TORONTO, JAN. 28 -- The Canadian Supreme Court struck down the nation's abortion law as unconstitutional today, calling it a "profound interference with a woman's body" and clearing the way, at least temporarily, for abortion on demand.

The abortion law, an 18-year-old federal criminal statute, banned abortion except when a woman's life or health was endangered, as determined by a hospital abortion board.

In a 5 to 2 decision, Canada's highest court ruled that the law was unconstitutional because it had effectively denied thousands of poor Canadian women access to any abortion services. But the court was unclear on whether it might in the future uphold a revised law by Parliament that eliminates the inequities but still places some curbs on a woman's right to get an abortion.

Until new legislation is passed by Parliament, the ruling will allow abortion on demand in Canada, according to legal experts.

The ruling reflects the deep divisions in Canadian society over abortion that mirror the bitter conflict in the United States. Chief Justice Brian Dickson said in his opinion that the abortion section of Canada's Criminal Code "clearly interferes with a woman's physical and bodily integrity" and infringed on the individual rights guaranteed in Canada's six-year-old Charter of Rights and Freedoms, which resembles the U.S. Bill of Rights.

"Forcing a woman by threat of criminal sanctions to carry a fetus to term unless she meets certain criteria unrelated to her own priorities and aspirations is a profound interference with a woman's body and thus an infringement of security of the person," Dickson wrote.

Another justice in the majority objected to the requirement that three-member hospital committees approve each abortion, but suggested that the state might constitutionally regulate abortions in later stages of pregnancy. Two others voting to strike down the law indicated that they might approve a new version of the hospital committees.

Women who received abortions without the approval of three-member committees of physicians faced criminal penalties of up to two years in prison, although there is no known case here of any woman being prosecuted under the statute. Doctors who performed abortions faced life in prison if they did not receive consent from the hospital committees.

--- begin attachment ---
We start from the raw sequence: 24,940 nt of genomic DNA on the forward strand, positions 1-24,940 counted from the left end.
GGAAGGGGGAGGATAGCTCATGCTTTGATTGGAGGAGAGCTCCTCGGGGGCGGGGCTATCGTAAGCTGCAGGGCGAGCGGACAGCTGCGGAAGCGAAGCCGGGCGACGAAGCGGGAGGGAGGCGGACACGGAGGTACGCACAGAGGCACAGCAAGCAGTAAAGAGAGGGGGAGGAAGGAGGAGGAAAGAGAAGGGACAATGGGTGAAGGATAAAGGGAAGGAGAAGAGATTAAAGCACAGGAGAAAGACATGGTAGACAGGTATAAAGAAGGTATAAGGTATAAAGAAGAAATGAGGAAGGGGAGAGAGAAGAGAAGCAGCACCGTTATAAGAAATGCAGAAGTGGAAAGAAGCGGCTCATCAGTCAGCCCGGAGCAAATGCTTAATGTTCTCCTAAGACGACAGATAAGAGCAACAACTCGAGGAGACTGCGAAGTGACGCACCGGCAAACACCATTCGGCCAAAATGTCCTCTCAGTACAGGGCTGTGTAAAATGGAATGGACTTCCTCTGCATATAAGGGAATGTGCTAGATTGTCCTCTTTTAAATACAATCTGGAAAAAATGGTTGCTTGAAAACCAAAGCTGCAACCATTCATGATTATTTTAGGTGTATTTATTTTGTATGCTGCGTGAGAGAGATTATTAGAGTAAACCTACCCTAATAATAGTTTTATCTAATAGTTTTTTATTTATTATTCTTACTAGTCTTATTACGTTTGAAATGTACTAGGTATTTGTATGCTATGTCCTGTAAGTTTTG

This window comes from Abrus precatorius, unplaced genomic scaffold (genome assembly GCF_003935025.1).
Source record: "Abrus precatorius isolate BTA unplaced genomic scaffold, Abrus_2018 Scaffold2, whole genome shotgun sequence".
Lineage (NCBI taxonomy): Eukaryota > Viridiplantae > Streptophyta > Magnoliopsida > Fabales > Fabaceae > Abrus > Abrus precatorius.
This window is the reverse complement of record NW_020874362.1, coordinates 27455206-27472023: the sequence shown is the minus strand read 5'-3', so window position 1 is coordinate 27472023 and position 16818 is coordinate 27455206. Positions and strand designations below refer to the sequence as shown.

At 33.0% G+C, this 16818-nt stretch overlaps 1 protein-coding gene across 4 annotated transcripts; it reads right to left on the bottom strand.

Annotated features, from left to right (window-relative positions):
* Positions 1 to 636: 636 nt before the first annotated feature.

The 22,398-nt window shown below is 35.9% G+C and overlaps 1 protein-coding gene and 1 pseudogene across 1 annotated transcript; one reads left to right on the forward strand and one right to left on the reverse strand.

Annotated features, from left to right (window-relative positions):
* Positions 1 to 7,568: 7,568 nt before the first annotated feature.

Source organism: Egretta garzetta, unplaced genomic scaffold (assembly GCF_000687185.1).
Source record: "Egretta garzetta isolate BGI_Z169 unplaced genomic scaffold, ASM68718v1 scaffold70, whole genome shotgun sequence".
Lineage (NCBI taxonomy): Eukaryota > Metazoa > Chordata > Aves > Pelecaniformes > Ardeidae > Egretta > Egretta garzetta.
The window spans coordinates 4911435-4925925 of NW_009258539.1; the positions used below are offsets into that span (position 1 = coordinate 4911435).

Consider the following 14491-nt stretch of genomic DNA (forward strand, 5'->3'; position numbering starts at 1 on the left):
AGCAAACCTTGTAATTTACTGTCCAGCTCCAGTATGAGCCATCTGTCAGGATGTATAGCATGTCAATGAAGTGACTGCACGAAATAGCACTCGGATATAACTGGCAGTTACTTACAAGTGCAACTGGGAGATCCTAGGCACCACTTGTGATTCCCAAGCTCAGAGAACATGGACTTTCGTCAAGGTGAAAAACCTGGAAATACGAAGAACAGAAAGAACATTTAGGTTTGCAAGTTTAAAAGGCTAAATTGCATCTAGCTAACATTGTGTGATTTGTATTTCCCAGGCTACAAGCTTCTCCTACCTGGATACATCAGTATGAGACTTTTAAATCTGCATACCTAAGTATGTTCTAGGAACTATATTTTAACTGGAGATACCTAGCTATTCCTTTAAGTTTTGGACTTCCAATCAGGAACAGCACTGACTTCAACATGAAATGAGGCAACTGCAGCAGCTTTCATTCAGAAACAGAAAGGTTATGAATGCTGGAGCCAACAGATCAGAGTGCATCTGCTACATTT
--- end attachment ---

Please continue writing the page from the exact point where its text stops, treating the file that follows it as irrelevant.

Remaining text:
The decision today was a victory for Dr. Henry Morgentaler, 64, operator of abortion clinics in Toronto and Winnipeg. Morgentaler has been tried and acquitted by juries here and in Montreal four times over the past decade.

But in a 1984 case, the Quebec Court of Appeals overturned the jury verdict, sentencing him to 18 months in prison and setting the stage for today's Supreme Court decision. Morgentaler spent 11 months in prison but was released after a public outcry.

In the aftermath, the Quebec government decided against any further prosecutions, giving de facto assent to abortion on demand.

Middle- and upper-income women have had the option of going to Montreal or to one of Morgentaler's clinics in Toronto and Winnipeg. In addition, abortion clinics have sprung up in U.S. border towns. Poor women did not have those options, and it was for that reason that the court found the abortion law illegal.

Abortion rates for Canadian women are about half those of women in the United States but are roughly the same as the rates for women in Great Britain and France. The highest rates of abortion in the industrial world are in communist countries. There are twice as many abortions as they are births in the Soviet Union, according to data compiled by the Washington-based research organization Worldwatch Institute.